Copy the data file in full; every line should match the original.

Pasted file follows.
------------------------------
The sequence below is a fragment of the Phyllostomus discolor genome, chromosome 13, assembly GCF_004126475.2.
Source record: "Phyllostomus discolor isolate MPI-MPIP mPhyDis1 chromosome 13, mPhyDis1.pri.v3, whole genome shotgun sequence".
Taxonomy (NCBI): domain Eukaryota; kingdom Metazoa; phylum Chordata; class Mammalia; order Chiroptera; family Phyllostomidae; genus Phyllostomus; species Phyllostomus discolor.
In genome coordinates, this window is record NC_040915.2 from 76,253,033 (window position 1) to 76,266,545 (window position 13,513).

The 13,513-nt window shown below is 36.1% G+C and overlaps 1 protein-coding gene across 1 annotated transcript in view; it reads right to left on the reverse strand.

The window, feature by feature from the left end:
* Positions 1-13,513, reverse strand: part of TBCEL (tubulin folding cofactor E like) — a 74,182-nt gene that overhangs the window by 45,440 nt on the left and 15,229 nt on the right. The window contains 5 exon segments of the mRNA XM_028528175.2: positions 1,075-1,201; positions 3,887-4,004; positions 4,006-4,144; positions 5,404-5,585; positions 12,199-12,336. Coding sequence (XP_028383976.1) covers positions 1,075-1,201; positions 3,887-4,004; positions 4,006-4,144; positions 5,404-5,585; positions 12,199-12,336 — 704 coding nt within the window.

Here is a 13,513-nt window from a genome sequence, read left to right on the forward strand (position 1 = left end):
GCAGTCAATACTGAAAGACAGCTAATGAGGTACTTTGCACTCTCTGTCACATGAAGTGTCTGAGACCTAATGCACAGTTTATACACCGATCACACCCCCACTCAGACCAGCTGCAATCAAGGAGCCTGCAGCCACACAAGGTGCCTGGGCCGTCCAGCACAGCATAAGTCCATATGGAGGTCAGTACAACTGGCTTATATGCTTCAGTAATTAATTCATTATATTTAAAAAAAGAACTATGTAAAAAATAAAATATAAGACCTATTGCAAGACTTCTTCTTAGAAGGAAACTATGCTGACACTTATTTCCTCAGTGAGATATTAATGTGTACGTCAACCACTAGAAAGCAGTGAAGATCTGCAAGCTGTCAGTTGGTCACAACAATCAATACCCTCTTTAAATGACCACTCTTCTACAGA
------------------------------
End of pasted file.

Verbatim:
The sequence below is a fragment of the Phyllostomus discolor genome, chromosome 13, assembly GCF_004126475.2.
Source record: "Phyllostomus discolor isolate MPI-MPIP mPhyDis1 chromosome 13, mPhyDis1.pri.v3, whole genome shotgun sequence".
Taxonomy (NCBI): domain Eukaryota; kingdom Metazoa; phylum Chordata; class Mammalia; order Chiroptera; family Phyllostomidae; genus Phyllostomus; species Phyllostomus discolor.
In genome coordinates, this window is record NC_040915.2 from 76,253,033 (window position 1) to 76,266,545 (window position 13,513).

The 13,513-nt window shown below is 36.1% G+C and overlaps 1 protein-coding gene across 1 annotated transcript in view; it reads right to left on the reverse strand.

The window, feature by feature from the left end:
* Positions 1-13,513, reverse strand: part of TBCEL (tubulin folding cofactor E like) — a 74,182-nt gene that overhangs the window by 45,440 nt on the left and 15,229 nt on the right. The window contains 5 exon segments of the mRNA XM_028528175.2: positions 1,075-1,201; positions 3,887-4,004; positions 4,006-4,144; positions 5,404-5,585; positions 12,199-12,336. Coding sequence (XP_028383976.1) covers positions 1,075-1,201; positions 3,887-4,004; positions 4,006-4,144; positions 5,404-5,585; positions 12,199-12,336 — 704 coding nt within the window.

Here is a 13,513-nt window from a genome sequence, read left to right on the forward strand (position 1 = left end):
GCAGTCAATACTGAAAGACAGCTAATGAGGTACTTTGCACTCTCTGTCACATGAAGTGTCTGAGACCTAATGCACAGTTTATACACCGATCACACCCCCACTCAGACCAGCTGCAATCAAGGAGCCTGCAGCCACACAAGGTGCCTGGGCCGTCCAGCACAGCATAAGTCCATATGGAGGTCAGTACAACTGGCTTATATGCTTCAGTAATTAATTCATTATATTTAAAAAAAGAACTATGTAAAAAATAAAATATAAGACCTATTGCAAGACTTCTTCTTAGAAGGAAACTATGCTGACACTTATTTCCTCAGTGAGATATTAATGTGTACGTCAACCACTAGAAAGCAGTGAAGATCTGCAAGCTGTCAGTTGGTCACAACAATCAATACCCTCTTTAAATGACCACTCTTCTACAGA